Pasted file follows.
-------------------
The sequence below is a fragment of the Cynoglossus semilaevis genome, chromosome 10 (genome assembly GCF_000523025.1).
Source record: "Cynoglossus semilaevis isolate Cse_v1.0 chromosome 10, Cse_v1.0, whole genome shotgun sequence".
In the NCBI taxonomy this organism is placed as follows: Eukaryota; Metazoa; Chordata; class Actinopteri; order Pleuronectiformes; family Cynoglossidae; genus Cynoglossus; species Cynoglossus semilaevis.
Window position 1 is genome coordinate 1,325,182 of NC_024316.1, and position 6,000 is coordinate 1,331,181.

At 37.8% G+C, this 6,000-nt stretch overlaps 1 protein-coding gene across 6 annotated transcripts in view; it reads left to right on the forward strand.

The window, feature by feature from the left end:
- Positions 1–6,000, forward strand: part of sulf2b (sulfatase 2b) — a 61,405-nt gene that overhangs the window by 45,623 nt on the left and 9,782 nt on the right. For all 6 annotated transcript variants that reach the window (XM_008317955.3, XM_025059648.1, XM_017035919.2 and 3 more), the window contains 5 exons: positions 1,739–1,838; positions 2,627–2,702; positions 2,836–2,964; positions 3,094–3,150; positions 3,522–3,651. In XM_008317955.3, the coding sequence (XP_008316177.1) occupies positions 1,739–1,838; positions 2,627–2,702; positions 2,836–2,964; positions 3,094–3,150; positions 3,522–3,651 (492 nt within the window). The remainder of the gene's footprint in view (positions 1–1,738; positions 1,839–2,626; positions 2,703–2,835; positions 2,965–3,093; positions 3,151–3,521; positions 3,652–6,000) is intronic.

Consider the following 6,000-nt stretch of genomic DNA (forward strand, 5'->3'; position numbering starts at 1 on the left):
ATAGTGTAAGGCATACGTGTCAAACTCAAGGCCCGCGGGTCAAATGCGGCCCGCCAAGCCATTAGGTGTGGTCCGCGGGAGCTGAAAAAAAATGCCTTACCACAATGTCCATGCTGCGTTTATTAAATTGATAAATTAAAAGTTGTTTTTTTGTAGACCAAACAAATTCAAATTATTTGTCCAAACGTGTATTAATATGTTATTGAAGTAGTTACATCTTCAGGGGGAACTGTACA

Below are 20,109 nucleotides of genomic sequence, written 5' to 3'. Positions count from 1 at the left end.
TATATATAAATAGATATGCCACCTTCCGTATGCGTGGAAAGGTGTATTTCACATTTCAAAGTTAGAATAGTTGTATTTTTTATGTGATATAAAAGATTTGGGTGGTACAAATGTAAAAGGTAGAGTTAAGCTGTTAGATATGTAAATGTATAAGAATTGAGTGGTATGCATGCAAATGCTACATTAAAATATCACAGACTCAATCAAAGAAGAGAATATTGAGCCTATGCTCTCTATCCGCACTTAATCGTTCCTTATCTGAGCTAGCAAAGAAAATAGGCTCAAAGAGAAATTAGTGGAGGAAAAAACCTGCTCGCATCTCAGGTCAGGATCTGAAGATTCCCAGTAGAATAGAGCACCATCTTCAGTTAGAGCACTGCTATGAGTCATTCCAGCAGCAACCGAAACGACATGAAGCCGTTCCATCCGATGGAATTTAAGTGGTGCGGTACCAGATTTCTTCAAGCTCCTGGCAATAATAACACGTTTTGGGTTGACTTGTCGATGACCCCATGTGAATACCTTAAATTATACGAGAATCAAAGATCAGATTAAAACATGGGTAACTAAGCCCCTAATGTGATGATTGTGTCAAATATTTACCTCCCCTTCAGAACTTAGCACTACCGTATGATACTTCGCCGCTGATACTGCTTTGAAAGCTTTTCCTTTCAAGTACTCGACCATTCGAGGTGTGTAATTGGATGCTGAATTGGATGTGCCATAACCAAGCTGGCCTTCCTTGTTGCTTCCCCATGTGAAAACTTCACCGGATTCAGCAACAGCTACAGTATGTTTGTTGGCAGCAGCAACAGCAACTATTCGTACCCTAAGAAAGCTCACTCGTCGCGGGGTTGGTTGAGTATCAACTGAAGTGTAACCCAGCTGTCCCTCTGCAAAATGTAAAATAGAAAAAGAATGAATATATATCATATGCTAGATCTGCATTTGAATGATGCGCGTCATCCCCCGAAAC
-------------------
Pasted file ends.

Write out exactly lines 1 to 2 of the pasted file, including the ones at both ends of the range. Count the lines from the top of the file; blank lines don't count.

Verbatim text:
The sequence below is a fragment of the Cynoglossus semilaevis genome, chromosome 10 (genome assembly GCF_000523025.1).
Source record: "Cynoglossus semilaevis isolate Cse_v1.0 chromosome 10, Cse_v1.0, whole genome shotgun sequence".